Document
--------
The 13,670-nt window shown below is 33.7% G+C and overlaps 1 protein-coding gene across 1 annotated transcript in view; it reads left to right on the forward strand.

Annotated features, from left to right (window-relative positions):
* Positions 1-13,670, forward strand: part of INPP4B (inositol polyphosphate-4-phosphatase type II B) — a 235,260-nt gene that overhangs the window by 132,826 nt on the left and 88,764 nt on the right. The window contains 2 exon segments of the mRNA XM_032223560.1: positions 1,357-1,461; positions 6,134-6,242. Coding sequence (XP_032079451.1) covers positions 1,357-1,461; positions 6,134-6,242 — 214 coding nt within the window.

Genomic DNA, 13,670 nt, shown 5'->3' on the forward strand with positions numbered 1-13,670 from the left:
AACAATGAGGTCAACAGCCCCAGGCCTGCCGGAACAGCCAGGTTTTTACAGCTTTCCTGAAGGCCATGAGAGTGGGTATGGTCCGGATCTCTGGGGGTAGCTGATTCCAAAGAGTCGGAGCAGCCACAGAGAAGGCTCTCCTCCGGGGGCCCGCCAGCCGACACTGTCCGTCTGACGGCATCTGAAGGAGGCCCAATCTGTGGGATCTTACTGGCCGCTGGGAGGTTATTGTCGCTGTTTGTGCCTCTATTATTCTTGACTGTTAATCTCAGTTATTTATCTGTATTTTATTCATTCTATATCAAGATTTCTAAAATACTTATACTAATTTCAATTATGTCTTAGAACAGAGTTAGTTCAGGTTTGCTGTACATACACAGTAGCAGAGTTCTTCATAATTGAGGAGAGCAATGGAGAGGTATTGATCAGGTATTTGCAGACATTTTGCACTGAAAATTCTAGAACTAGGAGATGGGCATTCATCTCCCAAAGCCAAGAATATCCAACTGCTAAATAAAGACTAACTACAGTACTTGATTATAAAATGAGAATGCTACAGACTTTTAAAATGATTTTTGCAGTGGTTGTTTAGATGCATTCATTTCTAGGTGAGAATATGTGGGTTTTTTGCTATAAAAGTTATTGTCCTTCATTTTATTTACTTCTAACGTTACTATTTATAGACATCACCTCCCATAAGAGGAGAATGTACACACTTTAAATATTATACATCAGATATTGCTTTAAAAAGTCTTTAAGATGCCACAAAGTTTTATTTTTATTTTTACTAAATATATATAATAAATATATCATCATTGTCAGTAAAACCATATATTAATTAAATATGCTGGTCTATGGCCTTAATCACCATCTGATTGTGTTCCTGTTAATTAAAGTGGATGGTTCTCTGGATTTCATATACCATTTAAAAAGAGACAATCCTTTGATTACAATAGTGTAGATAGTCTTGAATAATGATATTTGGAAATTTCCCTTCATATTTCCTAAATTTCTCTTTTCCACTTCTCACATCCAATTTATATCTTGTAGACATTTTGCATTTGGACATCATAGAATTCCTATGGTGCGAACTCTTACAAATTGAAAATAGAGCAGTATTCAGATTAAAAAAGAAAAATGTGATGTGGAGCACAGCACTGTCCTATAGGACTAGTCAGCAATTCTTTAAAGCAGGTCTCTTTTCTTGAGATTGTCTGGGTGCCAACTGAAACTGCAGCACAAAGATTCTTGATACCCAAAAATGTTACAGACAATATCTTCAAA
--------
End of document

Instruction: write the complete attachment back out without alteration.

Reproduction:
The 13,670-nt window shown below is 33.7% G+C and overlaps 1 protein-coding gene across 1 annotated transcript in view; it reads left to right on the forward strand.

Annotated features, from left to right (window-relative positions):
* Positions 1-13,670, forward strand: part of INPP4B (inositol polyphosphate-4-phosphatase type II B) — a 235,260-nt gene that overhangs the window by 132,826 nt on the left and 88,764 nt on the right. The window contains 2 exon segments of the mRNA XM_032223560.1: positions 1,357-1,461; positions 6,134-6,242. Coding sequence (XP_032079451.1) covers positions 1,357-1,461; positions 6,134-6,242 — 214 coding nt within the window.

Genomic DNA, 13,670 nt, shown 5'->3' on the forward strand with positions numbered 1-13,670 from the left:
AACAATGAGGTCAACAGCCCCAGGCCTGCCGGAACAGCCAGGTTTTTACAGCTTTCCTGAAGGCCATGAGAGTGGGTATGGTCCGGATCTCTGGGGGTAGCTGATTCCAAAGAGTCGGAGCAGCCACAGAGAAGGCTCTCCTCCGGGGGCCCGCCAGCCGACACTGTCCGTCTGACGGCATCTGAAGGAGGCCCAATCTGTGGGATCTTACTGGCCGCTGGGAGGTTATTGTCGCTGTTTGTGCCTCTATTATTCTTGACTGTTAATCTCAGTTATTTATCTGTATTTTATTCATTCTATATCAAGATTTCTAAAATACTTATACTAATTTCAATTATGTCTTAGAACAGAGTTAGTTCAGGTTTGCTGTACATACACAGTAGCAGAGTTCTTCATAATTGAGGAGAGCAATGGAGAGGTATTGATCAGGTATTTGCAGACATTTTGCACTGAAAATTCTAGAACTAGGAGATGGGCATTCATCTCCCAAAGCCAAGAATATCCAACTGCTAAATAAAGACTAACTACAGTACTTGATTATAAAATGAGAATGCTACAGACTTTTAAAATGATTTTTGCAGTGGTTGTTTAGATGCATTCATTTCTAGGTGAGAATATGTGGGTTTTTTGCTATAAAAGTTATTGTCCTTCATTTTATTTACTTCTAACGTTACTATTTATAGACATCACCTCCCATAAGAGGAGAATGTACACACTTTAAATATTATACATCAGATATTGCTTTAAAAAGTCTTTAAGATGCCACAAAGTTTTATTTTTATTTTTACTAAATATATATAATAAATATATCATCATTGTCAGTAAAACCATATATTAATTAAATATGCTGGTCTATGGCCTTAATCACCATCTGATTGTGTTCCTGTTAATTAAAGTGGATGGTTCTCTGGATTTCATATACCATTTAAAAAGAGACAATCCTTTGATTACAATAGTGTAGATAGTCTTGAATAATGATATTTGGAAATTTCCCTTCATATTTCCTAAATTTCTCTTTTCCACTTCTCACATCCAATTTATATCTTGTAGACATTTTGCATTTGGACATCATAGAATTCCTATGGTGCGAACTCTTACAAATTGAAAATAGAGCAGTATTCAGATTAAAAAAGAAAAATGTGATGTGGAGCACAGCACTGTCCTATAGGACTAGTCAGCAATTCTTTAAAGCAGGTCTCTTTTCTTGAGATTGTCTGGGTGCCAACTGAAACTGCAGCACAAAGATTCTTGATACCCAAAAATGTTACAGACAATATCTTCAAA